14 of 20 people found the following review helpful
Welcome reissue of excellent double album.,
This review is from: Peggy Suicide (Audio CD)
'Peggy Suicide' is a great double-album and one of Cope's finest efforts- as good & different as 'Wilder', 'World Shut Your Mouth', 'Fried' & 'Jehovahkill'...The autobiog 'Repossessed' sketches out the period leading to this- away from London & towards concentric circles in Wiltshire. The Millennium effectively occurred in 1989/1990- the world was changing for the better and then the worse: the fall of the Berlin Wall, the imposition of the Poll Tax, the end of the Cold War, the start of both Balkans & Gulf War. But for a second there- we could have had utopia- Ronald McDonald at the Berlin Wall predicted it all. This album is as vital as it was in 1991.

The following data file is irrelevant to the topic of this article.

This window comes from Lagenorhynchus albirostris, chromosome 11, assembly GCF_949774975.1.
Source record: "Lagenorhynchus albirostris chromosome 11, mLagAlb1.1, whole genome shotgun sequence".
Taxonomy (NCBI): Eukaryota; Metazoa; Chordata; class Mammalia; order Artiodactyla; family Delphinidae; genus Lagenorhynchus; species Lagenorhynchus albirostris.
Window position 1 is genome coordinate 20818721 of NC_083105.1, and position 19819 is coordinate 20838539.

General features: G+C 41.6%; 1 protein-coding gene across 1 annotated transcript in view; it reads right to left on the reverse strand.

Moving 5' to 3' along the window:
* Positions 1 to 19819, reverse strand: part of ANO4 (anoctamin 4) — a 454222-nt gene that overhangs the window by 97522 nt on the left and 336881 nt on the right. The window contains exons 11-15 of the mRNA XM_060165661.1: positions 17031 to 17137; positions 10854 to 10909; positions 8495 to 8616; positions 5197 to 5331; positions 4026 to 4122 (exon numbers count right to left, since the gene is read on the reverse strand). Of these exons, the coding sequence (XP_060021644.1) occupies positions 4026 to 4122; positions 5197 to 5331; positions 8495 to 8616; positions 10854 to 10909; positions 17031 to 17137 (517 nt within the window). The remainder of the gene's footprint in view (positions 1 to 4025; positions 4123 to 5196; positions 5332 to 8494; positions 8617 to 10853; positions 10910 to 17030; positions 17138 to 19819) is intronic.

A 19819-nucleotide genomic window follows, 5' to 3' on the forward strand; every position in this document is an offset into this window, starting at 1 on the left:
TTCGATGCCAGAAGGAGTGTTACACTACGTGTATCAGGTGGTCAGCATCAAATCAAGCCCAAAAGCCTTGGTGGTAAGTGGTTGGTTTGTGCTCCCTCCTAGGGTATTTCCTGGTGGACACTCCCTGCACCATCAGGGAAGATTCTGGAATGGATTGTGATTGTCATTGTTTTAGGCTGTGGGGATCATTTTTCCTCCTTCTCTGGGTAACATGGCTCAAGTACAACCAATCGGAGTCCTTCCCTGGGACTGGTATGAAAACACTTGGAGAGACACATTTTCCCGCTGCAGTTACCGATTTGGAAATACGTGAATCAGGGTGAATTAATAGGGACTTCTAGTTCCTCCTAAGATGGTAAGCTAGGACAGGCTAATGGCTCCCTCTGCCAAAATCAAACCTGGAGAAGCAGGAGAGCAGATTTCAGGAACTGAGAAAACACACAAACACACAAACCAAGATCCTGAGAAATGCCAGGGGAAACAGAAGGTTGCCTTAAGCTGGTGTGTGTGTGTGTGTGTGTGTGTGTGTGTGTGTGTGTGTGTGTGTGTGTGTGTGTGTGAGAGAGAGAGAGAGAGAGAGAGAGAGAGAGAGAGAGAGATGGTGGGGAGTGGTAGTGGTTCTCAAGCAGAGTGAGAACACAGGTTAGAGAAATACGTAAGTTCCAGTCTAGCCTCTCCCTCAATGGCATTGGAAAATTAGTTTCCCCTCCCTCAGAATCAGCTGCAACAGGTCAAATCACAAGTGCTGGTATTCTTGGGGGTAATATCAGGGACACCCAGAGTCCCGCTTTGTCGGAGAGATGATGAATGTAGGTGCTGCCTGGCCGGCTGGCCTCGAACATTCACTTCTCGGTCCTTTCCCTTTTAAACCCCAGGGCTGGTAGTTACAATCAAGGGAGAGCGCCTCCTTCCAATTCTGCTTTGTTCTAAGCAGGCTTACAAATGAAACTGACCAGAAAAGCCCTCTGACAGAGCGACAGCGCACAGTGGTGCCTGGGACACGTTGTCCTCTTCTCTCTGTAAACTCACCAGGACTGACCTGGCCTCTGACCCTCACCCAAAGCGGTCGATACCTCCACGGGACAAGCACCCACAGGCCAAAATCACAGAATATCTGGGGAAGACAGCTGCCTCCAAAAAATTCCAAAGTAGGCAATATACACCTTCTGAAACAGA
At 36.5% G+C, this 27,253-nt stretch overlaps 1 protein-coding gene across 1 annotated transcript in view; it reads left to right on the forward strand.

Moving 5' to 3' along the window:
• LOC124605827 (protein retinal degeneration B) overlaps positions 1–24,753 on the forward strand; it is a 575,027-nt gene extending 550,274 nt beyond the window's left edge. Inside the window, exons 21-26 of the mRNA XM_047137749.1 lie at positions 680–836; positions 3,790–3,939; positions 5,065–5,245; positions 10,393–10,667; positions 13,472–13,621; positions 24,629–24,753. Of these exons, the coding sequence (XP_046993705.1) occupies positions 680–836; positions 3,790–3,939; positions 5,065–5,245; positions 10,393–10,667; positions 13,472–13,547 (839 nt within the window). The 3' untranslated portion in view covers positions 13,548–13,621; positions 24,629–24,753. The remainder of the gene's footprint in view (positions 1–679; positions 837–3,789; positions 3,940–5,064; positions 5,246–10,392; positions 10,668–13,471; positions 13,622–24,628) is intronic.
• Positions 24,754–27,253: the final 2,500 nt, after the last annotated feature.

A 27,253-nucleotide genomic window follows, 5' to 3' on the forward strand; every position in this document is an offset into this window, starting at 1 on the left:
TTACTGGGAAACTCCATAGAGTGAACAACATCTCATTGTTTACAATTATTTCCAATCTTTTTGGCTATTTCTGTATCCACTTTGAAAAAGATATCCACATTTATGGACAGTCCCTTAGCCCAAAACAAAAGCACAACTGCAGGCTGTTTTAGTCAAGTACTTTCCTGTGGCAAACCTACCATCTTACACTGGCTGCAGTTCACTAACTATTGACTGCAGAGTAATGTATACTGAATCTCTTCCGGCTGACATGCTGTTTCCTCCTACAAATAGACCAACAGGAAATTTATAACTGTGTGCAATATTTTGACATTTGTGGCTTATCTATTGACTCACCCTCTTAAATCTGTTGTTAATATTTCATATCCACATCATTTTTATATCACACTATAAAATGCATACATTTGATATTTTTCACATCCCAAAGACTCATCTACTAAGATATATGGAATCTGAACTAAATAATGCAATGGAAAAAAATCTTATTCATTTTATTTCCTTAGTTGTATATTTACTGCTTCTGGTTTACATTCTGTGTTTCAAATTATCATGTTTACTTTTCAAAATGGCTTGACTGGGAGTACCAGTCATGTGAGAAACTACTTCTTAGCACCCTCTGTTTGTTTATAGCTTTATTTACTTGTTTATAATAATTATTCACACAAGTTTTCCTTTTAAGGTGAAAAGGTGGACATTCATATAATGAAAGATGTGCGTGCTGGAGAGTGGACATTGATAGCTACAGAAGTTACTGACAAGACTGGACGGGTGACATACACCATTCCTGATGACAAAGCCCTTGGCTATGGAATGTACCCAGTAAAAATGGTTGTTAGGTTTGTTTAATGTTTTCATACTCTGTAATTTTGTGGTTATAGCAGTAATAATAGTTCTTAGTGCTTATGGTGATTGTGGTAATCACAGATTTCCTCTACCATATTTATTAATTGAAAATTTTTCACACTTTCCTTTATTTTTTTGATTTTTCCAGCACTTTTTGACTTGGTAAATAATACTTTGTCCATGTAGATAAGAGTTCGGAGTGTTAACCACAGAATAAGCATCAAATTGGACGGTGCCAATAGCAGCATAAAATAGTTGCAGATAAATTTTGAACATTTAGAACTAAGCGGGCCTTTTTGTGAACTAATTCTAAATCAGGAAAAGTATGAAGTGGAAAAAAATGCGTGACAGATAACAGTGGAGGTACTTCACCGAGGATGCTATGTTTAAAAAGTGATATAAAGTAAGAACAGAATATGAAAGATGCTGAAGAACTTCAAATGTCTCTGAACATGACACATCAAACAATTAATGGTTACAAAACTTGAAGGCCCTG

Phase One begins with 'Pristeeen'- a definite precursor of Spiritualized's blues-spacerock (Spacemen 3 had done zilch like this)- this builds up. Memories of the overproduced 'My Nation Underground' are erased. 'Double Vegetation' is a midpaced guitar overload- Michael Mooney is great here (pity he would have to work on Mac's excerable 2nd solo LP next!). The lyrics concerning fear of Islam might be more relevant today than ever. 'East Easy Rider' is a dumb semi-baggy rocker, dedicated to Sex God Andy Eastwood & the contradiction of the freedom of driving a petrol guzzling mobile & the encroaching pollution. 'Promised Land' is kind of an early 90's 'Desolation Row' or (apologies) the lyrical-reportage that Springsteen did on 'The Ghost of Tom Joad'- taking a long cold look at the country around him.The phase concludes on 'Hanging Out & Hung Up On The Line'- a Stooges thrash as good as 'Spacehopper'- note Copey was doing the Stooges influenced thing 10 years before The Hives!..Phase Two is short & guitar based- opening with 'Safesurfer' (an excerpt was on 'Droolian')- a Dave Gilmour guitar exploration- leading to a lyric decrying those ignorant of AIDS/HIV- which is on the rise in heterosexual males. It is also one of Copey's finest songs. 'If You Loved Me At All' has that Funkadelic/Parliament/Sly inspired funk thang going on (see the 'Peel Session' on 'Floored Genius 2' to see it in full effect!)- it is a wonderful building song:"you don't love me at all!", Copey intones. 'Drive,She Said' tackles a similar theme to 'East Easy Rider'- with a knowing allusion to Pere Ubu's 'Final Solution'...Phase Three opens with the funky 'Soldier Blue'- close to Barry Adamson's soundtrack work & taking issue with those who used the Poll Tax Riots as an excuse to knock off a stereo- ironic as that materialist item was/is the kind of thing Thatcher et al sold the people with their 'free market': "there is no such thing as society". 'You...' is a very old pre-Crucial Three song- this version has an overproduced sound- kind of ironic 'Rope& Colt'-Scott Walker. 'Not Raving,But Drowning' reapplies Stevie Smith's most famous poem to a drowning raver- and has a nice slow sinister funk. 'Head (On)' is where The Charlatans got their sound for a few years- apparently it's not about sex!. 'Leperskin' is a funk/rock out- taking issue with Thatcheration- but not in a sell-out Ben Elton way. The final phase opens with the top pop single 'Beautiful Love'- as divine as 'An Elegant Chaos', 'Sunspots' or 'Quizmaster'. It's a campfire love song- with Happy Mondays-keyboards & great trumpet. 'Western Front 1992 CE' captures female singers to the sounds of protest- the early 90's were the biggest time of social protest since the late 60's. As Naomi Klein suggests in 'No Logo'- the focus on PC and new conceptions of life took the collective eye off the ball & allowed for the rule of big business. 'Hung Up & Hanging Out to Dry' is a funk-inspired instrumental- with some Beefheart bluesy-guitar & waves of washing keyboard. This gives way to 'The American Lite'- a divine ode to Dorian- which sounds like it has been picked up from the same session as 'I Have Always Been Here Before' (from 'Where the Pyramid Meets the Eye'). So it sounds more like the Elevators than The Boss!. The album ends on the moribund 'Las Vegas Basement'- which gives the template for Radiohead's 'The Bends' album. This is as great as anything off the first two ultra-classic solo albums- the memory of Copey's blatant commercial period are erased (though 'I'm Not Losing Sleep', 'Disaster' & 'Charlatan' are great!). This album is as good as any released around the same time- 'Screamadelica', 'Out of Time', 'Nevermind'- it's eclectic and it's individual. And as 'The Modern Antiquarian' proves, the Stone-thing was not a front. And the crowning achievment?- a reference in 'Buffy the Vampire Slayer' to 'Beautiful Love'!. Finally, at this price this is screaming good value and an excuse to discover the joys of an artist unfairly maligned by the tedious music press.